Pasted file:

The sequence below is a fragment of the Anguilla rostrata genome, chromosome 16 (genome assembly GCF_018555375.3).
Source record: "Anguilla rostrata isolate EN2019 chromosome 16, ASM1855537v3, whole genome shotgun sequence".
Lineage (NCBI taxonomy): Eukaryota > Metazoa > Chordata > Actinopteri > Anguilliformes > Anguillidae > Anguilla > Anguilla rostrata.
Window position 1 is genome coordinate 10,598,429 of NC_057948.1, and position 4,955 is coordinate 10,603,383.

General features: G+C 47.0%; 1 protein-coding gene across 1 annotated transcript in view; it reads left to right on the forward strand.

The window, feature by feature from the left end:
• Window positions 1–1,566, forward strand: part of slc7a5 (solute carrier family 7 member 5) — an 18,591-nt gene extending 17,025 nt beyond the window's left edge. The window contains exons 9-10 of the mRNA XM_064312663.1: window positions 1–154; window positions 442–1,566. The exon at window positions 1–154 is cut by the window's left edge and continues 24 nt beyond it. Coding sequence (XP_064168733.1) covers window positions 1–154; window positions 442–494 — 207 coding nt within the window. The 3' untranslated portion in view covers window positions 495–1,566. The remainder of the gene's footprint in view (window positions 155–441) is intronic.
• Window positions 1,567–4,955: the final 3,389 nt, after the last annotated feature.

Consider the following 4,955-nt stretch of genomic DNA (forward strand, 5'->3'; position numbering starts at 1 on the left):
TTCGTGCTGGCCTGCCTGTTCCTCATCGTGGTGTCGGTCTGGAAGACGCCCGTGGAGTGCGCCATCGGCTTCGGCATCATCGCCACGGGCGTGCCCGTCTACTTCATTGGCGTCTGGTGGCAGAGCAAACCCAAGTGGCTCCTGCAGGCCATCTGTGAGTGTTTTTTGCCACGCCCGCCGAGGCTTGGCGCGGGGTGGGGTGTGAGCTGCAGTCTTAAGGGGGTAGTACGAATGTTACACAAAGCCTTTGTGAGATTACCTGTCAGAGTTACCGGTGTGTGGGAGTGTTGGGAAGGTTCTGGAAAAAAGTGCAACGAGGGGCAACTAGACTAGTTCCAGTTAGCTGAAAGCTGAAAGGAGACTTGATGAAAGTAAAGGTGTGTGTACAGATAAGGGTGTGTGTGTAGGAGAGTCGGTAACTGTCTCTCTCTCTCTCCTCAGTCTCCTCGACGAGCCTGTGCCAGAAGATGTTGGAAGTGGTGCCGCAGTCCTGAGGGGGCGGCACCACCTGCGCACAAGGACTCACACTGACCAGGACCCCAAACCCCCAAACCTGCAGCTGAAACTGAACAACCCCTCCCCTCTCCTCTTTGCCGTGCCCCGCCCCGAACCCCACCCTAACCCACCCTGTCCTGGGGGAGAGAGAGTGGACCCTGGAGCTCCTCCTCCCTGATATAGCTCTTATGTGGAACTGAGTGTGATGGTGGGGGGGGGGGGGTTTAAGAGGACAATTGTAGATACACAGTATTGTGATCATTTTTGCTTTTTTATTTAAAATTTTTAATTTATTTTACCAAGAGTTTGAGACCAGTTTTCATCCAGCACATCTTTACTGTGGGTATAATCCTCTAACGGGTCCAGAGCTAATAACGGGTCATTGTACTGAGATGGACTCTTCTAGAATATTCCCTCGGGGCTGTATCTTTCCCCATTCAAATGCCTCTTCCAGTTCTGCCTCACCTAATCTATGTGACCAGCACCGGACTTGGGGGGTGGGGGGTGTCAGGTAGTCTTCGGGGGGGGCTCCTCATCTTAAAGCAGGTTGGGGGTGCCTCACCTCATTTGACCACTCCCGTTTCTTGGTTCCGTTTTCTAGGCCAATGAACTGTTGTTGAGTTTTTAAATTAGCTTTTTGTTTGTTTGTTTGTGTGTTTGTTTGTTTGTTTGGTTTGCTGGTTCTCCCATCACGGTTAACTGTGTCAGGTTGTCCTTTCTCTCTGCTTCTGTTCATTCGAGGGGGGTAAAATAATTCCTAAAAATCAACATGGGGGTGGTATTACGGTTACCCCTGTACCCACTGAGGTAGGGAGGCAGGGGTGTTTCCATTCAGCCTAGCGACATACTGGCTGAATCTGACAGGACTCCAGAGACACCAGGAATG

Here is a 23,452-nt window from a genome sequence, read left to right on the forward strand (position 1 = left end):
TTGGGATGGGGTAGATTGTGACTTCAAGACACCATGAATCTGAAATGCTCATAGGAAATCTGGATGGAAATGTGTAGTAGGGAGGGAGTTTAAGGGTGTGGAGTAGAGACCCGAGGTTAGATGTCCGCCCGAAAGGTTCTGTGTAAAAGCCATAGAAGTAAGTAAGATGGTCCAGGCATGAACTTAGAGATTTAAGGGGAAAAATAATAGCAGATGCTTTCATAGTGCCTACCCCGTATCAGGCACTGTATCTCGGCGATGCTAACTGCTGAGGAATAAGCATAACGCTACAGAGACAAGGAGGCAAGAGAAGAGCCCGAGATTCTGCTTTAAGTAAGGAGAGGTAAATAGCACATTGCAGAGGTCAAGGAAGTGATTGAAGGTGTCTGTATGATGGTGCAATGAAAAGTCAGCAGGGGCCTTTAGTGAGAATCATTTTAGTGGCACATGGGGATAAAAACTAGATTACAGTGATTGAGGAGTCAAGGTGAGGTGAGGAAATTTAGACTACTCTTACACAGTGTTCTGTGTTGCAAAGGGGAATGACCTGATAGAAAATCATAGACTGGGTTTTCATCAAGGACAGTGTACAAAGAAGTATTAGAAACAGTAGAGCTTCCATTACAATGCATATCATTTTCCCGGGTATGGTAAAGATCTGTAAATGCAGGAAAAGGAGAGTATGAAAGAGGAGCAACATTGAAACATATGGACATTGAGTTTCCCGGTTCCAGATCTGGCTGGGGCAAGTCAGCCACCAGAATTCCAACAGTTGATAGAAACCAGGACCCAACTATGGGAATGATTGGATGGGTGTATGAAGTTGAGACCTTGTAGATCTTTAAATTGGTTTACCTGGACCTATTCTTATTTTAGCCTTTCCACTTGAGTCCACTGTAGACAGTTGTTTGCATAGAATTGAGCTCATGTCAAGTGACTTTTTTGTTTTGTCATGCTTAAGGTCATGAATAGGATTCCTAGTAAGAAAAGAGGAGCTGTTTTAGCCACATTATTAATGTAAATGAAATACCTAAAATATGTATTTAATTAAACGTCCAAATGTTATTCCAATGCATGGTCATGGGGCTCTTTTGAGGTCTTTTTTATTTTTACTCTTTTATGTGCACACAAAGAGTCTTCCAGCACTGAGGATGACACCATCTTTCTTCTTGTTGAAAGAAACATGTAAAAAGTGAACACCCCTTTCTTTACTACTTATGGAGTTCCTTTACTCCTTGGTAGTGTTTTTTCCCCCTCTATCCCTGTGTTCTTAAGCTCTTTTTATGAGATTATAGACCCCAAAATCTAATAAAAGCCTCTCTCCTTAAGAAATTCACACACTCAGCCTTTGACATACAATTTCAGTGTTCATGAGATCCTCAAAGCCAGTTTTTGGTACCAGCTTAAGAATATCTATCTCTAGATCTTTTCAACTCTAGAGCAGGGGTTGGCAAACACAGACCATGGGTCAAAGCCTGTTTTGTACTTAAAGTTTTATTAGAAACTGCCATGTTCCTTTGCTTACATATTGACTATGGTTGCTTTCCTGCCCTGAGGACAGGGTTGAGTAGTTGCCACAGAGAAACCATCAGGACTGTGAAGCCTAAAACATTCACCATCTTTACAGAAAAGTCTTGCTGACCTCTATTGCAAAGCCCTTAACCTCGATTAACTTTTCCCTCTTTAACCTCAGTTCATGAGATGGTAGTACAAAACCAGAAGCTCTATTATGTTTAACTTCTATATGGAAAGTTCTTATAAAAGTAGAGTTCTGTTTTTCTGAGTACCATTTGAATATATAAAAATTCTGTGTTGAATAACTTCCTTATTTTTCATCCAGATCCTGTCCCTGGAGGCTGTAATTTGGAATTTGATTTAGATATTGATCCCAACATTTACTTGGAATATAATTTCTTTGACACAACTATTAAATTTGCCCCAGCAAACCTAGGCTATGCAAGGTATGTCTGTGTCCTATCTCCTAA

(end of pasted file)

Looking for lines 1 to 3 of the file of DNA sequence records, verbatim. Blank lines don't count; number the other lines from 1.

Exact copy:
The sequence below is a fragment of the Anguilla rostrata genome, chromosome 16 (genome assembly GCF_018555375.3).
Source record: "Anguilla rostrata isolate EN2019 chromosome 16, ASM1855537v3, whole genome shotgun sequence".
Lineage (NCBI taxonomy): Eukaryota > Metazoa > Chordata > Actinopteri > Anguilliformes > Anguillidae > Anguilla > Anguilla rostrata.